EMINENT HIPSTERS by Donald Fagen (Vintage Books, 2014)
This book is a good antidote to clichéd rock memoirs suggesting life on the road is one extended party. Here there’s no sex, some prescription drugs and a bit of AOR.
The second part takes the form of a 2012 tour diary based on concerts across America performed with Michael ‘Doobie Brother’ McDonald and Boz Scaggs as The Dukes of September Rhythm Review.
It was written mostly to relieve the monotony of playing a series of gigs in mostly sub-par venues to aging punters and staying in soulless hotels.
Fagen coins the term Acute Tour Disorder (ATD) to describe the state of anxiety, paranoia, depression and physical discomfort he experiences. You have to wonder why he keeps going and he asks himself this same question at regular intervals. Continue reading
FRANCESCO DE GREGORI – live at Nuova Teatro Carisport, Cesena, Italy 8th April 2016
This concert is part of the ‘Amore e Furto’ (Love and Theft) tour – a reference to the subtitle of the ‘De Gregori Canta Bob Dylan’ album released in 2015.
Needless to say, a fair proportion of the show is devoted to songs from this record which does such a valuable public service to Italians, particularly those who know Dylan only on the basis of a few of his ‘greatest hits’. The translations were obviously a labour of love and do an exemplary job of conveying the quirky poetry and socio-political thrust of Dylan’s language.
The varied choice of covers are drawn from the full range of Dylan’s career, evidence of the 65-year-old Italian singer-songwriter’s long-standing adoration of ‘His Bobness’. (Evidenced by the fact that he has also shared the bill with Dylan on a number of occasions).
De Gregori wisely steers clear of the more obvious selections so, for instance, there’s no ‘Like A Rolling Stone’ or ‘Knocking On Heaven’s Door’. Inspired versions of Desolation Row (Via Della Povertà) and Not Dark Yet (Non è Buoi Ancora) reflect the inspirations of beat language and the contemplations of mortality just as effectively. Continue reading
RABBIT, RUN by John Updike (Penguin Books, First published, 1971)
Powerful works of fiction are not dependent on the nobility or likability of the characters.
Two of my favorite fictional creationd are Dostoyevsky’s Raskolnikov from Crime And Punishment and Mervyn Peake’s Steerpike from the Gormenghast trilogy. Each are prime examples of men behaving badly motivated by a bitter and twisted ambition. Their ruthless and murderous actions are deplorable but they are both fascinatingly complex characters.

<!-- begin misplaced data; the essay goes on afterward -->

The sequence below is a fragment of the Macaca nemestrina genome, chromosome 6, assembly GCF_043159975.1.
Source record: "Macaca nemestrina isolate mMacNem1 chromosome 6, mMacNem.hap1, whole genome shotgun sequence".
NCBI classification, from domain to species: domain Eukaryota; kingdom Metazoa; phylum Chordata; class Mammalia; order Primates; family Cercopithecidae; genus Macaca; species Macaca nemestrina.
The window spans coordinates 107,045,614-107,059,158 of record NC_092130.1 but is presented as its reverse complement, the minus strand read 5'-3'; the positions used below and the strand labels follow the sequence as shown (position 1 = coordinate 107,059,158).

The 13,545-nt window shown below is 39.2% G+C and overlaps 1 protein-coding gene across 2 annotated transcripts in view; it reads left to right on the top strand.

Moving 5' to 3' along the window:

Harry ‘Rabbit’ Angstrom is in a wholly different kettle of fish. There is nothing endearing about him and the very banality of his failings mean that he barely qualifies as an anti-hero. He is not a killer, nor does he crave power but his selfishness, random lustfulness and frustration are ugly traits that infect the lives around him.
A one time basketball star, he is unable to come to terms with a humdrum life with a dead-end job and a dismal marriage. He wants out but has nowhere to run.
Updike’s cynical depiction of the human condition is so absolute that we are pitched into the mire of Rabbit’s squallid affairs without a moral compass. We are not required to condone or condemn his actions nor to sympathize when he hits rock bottom to the point that : “He feels underwater, caught in chains of transparent slime, ghosts of the urgent ejaculations he has spat into the mild bodies of women”. Continue reading
“In a Wonderland they lie, Dreaming as the days go by, Dreaming as the summers die: Ever drifting down the stream, Lingering in the golden gleam. Life, what is it but a dream?”
La Biblioteca Malatestiana in Cesena are celebrating the 150th anniversary of Alice In Wonderland with a small exhibition (curated by Giulia Quintabà & Maria Luisa Pieri).
This consists of book illustrations from a range of editions of Charles Lutwidge Dodgson’s timeless classic, together with photographs, objects and brief biographical information.
One of the illustrations for the Treviso Comic Book festival
34 designs are by artists in collaboration with the Treviso Comic Book Festival and these are far preferable to the sappy Disney style illustrations in some of the books on display.
These do not top the original drawings by Sir John Tenniel (1820-1914) which are still the ones that best stand the test of time.
The surrealism and wonderful strangeness of Lewis Carroll’s work means that it’s a work that never really goes out of fashion and remains as popular with adults as with children. Continue reading